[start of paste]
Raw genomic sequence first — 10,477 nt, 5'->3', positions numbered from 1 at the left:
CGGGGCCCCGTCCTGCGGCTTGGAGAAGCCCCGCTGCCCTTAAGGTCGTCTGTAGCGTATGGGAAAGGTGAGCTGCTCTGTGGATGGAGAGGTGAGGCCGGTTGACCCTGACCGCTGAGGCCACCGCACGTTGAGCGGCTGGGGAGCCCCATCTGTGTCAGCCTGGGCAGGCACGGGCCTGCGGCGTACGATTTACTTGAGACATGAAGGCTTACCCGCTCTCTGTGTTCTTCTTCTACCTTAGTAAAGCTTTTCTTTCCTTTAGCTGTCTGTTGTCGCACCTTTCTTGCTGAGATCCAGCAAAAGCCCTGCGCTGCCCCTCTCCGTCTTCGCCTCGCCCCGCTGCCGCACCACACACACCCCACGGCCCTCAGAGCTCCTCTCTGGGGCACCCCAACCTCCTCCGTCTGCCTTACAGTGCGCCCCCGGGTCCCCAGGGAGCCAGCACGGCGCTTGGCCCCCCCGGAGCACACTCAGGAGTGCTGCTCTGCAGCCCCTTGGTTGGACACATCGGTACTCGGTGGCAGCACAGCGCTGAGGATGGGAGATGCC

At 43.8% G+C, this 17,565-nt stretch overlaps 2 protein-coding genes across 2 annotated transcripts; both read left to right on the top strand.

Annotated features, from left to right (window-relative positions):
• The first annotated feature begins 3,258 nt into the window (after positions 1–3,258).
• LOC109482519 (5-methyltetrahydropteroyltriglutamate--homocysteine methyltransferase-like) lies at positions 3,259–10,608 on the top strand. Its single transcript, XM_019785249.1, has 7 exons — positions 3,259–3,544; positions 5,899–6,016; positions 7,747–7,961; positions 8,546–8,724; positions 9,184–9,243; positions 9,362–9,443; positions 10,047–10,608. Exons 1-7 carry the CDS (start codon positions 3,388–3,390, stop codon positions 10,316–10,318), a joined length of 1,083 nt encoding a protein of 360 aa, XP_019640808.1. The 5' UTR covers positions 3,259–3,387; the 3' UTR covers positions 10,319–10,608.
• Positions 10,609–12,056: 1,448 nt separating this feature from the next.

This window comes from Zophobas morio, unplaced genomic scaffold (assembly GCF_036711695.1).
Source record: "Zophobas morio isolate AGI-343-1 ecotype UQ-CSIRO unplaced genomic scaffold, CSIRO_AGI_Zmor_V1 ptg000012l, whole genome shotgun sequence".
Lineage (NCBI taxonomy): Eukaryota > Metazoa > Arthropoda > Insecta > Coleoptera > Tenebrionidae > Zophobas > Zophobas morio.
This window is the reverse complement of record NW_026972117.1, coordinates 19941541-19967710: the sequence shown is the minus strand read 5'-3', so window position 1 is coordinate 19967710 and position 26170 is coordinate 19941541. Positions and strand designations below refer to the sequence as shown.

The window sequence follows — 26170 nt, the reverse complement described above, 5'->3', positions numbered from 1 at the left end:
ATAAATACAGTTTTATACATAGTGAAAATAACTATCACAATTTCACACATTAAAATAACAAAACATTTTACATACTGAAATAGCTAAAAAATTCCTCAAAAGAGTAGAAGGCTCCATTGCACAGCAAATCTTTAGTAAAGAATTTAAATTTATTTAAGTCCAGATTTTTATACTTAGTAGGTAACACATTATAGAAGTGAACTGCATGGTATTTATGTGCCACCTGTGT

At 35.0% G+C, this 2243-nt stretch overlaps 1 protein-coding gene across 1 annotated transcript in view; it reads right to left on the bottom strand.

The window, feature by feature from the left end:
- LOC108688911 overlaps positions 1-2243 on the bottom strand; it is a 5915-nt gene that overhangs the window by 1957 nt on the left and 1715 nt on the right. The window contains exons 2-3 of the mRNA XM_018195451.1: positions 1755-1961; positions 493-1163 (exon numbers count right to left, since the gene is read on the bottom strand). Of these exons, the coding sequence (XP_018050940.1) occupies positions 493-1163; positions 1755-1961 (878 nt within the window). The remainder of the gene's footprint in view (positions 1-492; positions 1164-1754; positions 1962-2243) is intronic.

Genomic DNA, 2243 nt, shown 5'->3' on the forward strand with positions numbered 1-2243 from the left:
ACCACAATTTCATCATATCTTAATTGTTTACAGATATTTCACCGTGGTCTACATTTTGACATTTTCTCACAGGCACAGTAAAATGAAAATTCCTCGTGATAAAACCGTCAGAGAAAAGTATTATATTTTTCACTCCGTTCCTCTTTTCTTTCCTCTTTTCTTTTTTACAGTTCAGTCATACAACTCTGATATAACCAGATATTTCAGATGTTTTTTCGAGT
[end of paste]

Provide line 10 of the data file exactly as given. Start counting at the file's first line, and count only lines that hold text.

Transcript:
Lineage (NCBI taxonomy): Eukaryota > Metazoa > Arthropoda > Insecta > Coleoptera > Tenebrionidae > Zophobas > Zophobas morio.